How much a stock’s price changes over time is important for most investors since price performance can both impact your investment portfolio and help you compare investment results across sectors and industries.
Another factor that can influence investors is FOMO, or the fear of missing out, especially with tech giants and popular consumer-facing stocks.
What if you’d invested in Salesforce.com (CRM) ten years ago? It may not have been easy to hold on to CRM for all that time, but if you did, how much would your investment be worth today?
Salesforce.com’s Business In-Depth
With that in mind, let’s take a look at Salesforce.com’s main business drivers.
Headquartered in San Francisco, Salesforce, Inc., founded in 1999, is the leading provider of on-demand Customer Relationship Management (CRM) software, which enables organizations to better manage critical operations, such as sales force automation, customer service and support, marketing automation, document management, analytics, and custom application development.
Salesforce is currently the largest CRM vendor in the world, with a market share of nearly 20%, according to reports from Gartner, a global research and advisory firm. Its nearest rival, SAP, is way behind at a market share of around 8%. About 90% of the Fortune 100 companies use at least one Salesforce software.
The company has leveraged its expertise in on-demand software to increase the scale of operations. It also offers a technology platform for customers and developers to build and run business applications.
Salesforce helps companies of every size and industry to connect with their customers in new ways through existing and emerging technologies, including cloud, mobile, social, IoT, and artificial intelligence (AI).
Rapid digital transformation and the company’s sustained focus on introducing more aligned products as per customer needs are driving its revenues higher. Over the last eight years, Salesforce’s annual revenues have sextuple from $5.4 billion in fiscal 2015 to $31.4 billion in fiscal 2023.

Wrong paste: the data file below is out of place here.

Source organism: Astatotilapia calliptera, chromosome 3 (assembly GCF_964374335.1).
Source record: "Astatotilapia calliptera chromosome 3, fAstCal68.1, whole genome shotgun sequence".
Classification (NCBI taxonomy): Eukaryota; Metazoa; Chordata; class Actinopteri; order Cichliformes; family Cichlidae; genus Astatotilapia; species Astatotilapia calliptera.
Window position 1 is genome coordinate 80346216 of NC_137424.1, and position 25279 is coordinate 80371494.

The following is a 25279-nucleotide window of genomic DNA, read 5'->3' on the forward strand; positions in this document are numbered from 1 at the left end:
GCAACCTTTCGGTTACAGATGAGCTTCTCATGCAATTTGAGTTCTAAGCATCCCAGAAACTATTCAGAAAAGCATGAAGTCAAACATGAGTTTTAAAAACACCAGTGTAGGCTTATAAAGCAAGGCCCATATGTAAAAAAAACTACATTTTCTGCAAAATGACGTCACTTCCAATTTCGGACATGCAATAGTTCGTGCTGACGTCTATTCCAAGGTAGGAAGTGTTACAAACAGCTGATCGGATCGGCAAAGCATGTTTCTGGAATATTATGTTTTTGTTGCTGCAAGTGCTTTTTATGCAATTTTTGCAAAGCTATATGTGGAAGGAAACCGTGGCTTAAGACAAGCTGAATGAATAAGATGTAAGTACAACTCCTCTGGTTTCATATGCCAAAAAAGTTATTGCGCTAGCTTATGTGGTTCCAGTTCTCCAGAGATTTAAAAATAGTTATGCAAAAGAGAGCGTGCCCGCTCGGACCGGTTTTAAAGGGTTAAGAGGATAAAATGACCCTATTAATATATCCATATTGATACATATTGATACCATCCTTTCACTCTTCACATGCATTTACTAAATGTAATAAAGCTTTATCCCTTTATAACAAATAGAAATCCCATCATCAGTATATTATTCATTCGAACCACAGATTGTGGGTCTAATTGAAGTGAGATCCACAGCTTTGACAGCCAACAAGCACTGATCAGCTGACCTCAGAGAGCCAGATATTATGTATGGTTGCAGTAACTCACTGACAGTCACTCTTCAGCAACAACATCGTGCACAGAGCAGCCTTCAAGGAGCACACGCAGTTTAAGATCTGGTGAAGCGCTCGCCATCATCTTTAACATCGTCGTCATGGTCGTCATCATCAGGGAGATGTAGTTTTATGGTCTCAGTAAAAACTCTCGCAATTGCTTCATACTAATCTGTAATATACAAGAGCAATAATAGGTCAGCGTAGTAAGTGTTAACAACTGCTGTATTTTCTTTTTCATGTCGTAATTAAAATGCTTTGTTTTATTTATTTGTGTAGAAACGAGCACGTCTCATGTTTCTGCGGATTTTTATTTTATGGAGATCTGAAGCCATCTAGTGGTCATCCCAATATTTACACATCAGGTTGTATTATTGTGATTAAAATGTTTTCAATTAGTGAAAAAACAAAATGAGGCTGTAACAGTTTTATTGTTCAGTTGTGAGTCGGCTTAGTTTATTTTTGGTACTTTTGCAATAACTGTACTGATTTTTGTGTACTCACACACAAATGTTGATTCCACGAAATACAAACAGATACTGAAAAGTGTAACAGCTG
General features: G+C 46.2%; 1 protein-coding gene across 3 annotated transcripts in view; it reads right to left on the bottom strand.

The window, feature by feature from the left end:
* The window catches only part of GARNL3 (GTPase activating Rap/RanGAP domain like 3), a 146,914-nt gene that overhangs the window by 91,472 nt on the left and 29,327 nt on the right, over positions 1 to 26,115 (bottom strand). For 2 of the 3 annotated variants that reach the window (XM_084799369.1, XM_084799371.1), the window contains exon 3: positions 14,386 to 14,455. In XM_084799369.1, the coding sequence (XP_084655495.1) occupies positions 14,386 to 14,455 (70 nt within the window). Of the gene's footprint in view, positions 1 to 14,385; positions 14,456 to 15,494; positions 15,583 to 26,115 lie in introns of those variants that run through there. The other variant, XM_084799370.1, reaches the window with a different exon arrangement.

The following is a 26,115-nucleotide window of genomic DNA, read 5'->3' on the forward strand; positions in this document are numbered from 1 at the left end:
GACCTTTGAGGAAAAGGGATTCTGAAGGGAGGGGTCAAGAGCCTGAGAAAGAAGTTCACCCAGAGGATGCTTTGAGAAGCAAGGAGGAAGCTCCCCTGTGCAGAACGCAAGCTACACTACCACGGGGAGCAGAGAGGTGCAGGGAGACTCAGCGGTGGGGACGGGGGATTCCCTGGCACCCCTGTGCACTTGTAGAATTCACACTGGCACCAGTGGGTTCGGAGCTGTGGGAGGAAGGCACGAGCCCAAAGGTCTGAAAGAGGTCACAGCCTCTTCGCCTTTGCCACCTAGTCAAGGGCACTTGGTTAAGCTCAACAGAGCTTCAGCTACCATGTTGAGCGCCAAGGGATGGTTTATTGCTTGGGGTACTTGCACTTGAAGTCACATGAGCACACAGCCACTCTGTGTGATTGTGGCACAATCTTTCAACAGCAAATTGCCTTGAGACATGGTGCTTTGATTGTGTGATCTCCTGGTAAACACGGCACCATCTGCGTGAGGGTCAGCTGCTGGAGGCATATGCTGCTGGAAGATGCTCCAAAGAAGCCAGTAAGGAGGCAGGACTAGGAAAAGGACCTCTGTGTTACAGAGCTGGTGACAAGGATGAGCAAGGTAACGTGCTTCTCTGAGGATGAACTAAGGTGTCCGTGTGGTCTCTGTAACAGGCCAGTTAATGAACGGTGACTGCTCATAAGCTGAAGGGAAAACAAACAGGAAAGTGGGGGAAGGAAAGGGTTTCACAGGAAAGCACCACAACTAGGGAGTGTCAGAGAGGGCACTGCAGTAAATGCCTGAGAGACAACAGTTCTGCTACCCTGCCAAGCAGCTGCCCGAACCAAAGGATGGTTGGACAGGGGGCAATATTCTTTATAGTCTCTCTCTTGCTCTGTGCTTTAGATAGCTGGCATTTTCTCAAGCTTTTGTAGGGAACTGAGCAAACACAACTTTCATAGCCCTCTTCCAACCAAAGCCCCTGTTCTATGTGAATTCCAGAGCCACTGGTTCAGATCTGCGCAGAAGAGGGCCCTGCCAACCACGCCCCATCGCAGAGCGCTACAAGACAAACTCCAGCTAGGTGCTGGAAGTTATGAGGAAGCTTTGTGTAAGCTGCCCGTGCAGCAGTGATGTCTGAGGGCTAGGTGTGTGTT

There are two main revenue streams — Subscription and Support and Professional Services & Other.
Subscription revenues comprise subscription fees from customers, accessing the company’s enterprise cloud computing services (Cloud Services), software licenses, and subscription fees recognized from customers for additional support beyond the standard support lent by the company. This segment accounted for more than 93% of Salesforce’s fiscal 2023 revenues.
Professional Services & Other revenues consist of fees that the company derives from consulting and implementation services and training. This segment accounted for the remaining 7% of Salesforce’s fiscal 2023 revenues.
Anyone can invest, but building a successful investment portfolio takes a combination of a few things: research, patience, and a little bit of risk. So, if you had invested in Salesforce.com a decade ago, you’re probably feeling pretty good about your investment today.
According to our calculations, a $1000 investment made in July 2013 would be worth $5,326.83, or a 432.68% gain, as of July 12, 2023. Investors should keep in mind that this return excludes dividends but includes price appreciation.
Compare this to the S&P 500’s rally of 165.03% and gold’s return of 44.57% over the same time frame.
Looking ahead, analysts are expecting more upside for CRM.
Salesforce is benefiting from a robust demand environment as customers are undergoing a major digital transformation. The rapid adoption of its cloud-based solutions is driving demand for its products. Its sustained focus on introducing more aligned products as per customer needs is driving its top line. Continued deal wins in the international market is another growth driver. The acquisition of Slack would position the company to be a leader in enterprise team collaboration solution space and better compete with Microsoft’s Teams product. Our estimates suggest that Salesforce revenues will grow at a CAGR of 10.5% through fiscal 2024-2026. However, stiff competition and unfavorable currency fluctuations are concerns. Besides, a challenging macroeconomic environment might hurt its growth prospects in the near term.
The stock has jumped 5.83% over the past four weeks. Additionally, no earnings estimate has gone lower in the past two months, compared to 19 higher, for fiscal 2023; the consensus estimate has moved up as well.
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